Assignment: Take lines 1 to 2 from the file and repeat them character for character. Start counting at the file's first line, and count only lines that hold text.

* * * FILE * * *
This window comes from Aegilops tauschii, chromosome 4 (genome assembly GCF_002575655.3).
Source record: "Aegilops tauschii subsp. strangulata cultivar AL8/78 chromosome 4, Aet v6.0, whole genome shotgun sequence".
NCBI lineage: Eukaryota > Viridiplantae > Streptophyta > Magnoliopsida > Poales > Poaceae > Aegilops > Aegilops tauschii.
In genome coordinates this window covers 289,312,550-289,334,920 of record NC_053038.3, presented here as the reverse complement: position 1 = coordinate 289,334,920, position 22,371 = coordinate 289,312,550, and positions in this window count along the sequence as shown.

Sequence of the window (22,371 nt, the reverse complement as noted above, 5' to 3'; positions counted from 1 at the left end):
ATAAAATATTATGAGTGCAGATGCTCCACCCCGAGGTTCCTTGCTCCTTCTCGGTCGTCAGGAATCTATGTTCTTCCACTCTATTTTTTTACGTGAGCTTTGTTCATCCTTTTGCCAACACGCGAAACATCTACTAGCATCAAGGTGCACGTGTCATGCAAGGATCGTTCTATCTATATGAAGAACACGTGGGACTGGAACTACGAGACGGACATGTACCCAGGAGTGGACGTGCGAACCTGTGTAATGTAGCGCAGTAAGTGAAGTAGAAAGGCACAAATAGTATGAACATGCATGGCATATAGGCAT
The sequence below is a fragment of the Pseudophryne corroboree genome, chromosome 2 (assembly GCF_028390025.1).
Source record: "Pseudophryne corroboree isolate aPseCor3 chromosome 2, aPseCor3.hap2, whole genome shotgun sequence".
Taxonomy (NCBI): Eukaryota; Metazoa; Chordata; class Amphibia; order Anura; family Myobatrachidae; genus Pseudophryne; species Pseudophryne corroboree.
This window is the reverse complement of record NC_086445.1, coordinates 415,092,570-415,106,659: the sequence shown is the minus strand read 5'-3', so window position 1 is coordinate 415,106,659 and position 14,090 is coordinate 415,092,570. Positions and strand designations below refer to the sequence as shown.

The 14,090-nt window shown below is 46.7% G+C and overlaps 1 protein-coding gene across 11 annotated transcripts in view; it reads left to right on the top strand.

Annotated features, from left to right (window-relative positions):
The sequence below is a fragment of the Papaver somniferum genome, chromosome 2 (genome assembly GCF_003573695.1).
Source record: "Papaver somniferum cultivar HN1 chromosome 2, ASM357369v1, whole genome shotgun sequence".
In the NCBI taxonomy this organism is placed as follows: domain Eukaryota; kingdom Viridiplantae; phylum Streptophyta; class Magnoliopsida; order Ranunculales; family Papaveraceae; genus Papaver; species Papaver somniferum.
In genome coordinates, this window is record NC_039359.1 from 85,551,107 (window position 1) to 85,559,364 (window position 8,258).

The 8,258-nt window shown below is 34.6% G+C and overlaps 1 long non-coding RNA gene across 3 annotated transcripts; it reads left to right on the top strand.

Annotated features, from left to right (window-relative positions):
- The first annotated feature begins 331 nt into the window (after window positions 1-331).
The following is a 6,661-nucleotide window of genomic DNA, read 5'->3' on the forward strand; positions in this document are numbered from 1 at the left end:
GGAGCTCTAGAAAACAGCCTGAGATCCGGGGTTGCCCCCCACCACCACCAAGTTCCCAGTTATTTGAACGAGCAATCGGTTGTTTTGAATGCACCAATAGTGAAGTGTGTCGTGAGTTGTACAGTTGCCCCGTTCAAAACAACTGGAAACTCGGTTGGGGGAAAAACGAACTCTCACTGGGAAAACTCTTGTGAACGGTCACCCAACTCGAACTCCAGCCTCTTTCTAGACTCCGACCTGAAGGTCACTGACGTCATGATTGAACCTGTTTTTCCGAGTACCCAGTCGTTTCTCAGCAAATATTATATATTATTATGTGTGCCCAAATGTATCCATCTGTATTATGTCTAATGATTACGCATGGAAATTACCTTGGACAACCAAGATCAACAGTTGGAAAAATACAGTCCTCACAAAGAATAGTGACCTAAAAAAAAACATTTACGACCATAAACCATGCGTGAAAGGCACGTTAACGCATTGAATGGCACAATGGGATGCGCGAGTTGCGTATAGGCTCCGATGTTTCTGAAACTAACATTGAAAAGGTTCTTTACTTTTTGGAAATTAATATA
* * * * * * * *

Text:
This window comes from Aegilops tauschii, chromosome 4 (genome assembly GCF_002575655.3).
Source record: "Aegilops tauschii subsp. strangulata cultivar AL8/78 chromosome 4, Aet v6.0, whole genome shotgun sequence".